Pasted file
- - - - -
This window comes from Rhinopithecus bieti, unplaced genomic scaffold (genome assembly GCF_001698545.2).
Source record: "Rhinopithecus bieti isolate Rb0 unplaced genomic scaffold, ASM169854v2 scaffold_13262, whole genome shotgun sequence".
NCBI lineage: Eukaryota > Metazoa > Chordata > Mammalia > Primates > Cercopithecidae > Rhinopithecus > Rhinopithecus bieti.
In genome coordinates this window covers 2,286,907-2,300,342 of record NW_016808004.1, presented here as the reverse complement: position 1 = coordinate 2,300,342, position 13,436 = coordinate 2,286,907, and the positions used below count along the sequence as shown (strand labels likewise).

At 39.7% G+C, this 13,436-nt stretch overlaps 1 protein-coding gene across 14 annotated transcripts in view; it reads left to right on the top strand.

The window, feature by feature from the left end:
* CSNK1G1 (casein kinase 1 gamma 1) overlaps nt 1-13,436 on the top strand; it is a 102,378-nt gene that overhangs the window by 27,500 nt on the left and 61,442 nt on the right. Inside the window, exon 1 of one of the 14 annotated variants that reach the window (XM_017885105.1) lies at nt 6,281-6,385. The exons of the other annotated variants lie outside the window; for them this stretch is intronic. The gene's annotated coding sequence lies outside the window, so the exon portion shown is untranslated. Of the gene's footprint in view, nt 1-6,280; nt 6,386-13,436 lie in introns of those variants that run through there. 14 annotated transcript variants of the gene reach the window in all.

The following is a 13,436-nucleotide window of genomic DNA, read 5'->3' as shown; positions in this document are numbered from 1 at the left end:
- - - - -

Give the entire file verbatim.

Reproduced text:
This window comes from Rhinopithecus bieti, unplaced genomic scaffold (genome assembly GCF_001698545.2).
Source record: "Rhinopithecus bieti isolate Rb0 unplaced genomic scaffold, ASM169854v2 scaffold_13262, whole genome shotgun sequence".
NCBI lineage: Eukaryota > Metazoa > Chordata > Mammalia > Primates > Cercopithecidae > Rhinopithecus > Rhinopithecus bieti.
In genome coordinates this window covers 2,286,907-2,300,342 of record NW_016808004.1, presented here as the reverse complement: position 1 = coordinate 2,300,342, position 13,436 = coordinate 2,286,907, and the positions used below count along the sequence as shown (strand labels likewise).

At 39.7% G+C, this 13,436-nt stretch overlaps 1 protein-coding gene across 14 annotated transcripts in view; it reads left to right on the top strand.

The window, feature by feature from the left end:
* CSNK1G1 (casein kinase 1 gamma 1) overlaps nt 1-13,436 on the top strand; it is a 102,378-nt gene that overhangs the window by 27,500 nt on the left and 61,442 nt on the right. Inside the window, exon 1 of one of the 14 annotated variants that reach the window (XM_017885105.1) lies at nt 6,281-6,385. The exons of the other annotated variants lie outside the window; for them this stretch is intronic. The gene's annotated coding sequence lies outside the window, so the exon portion shown is untranslated. Of the gene's footprint in view, nt 1-6,280; nt 6,386-13,436 lie in introns of those variants that run through there. 14 annotated transcript variants of the gene reach the window in all.

The following is a 13,436-nucleotide window of genomic DNA, read 5'->3' as shown; positions in this document are numbered from 1 at the left end: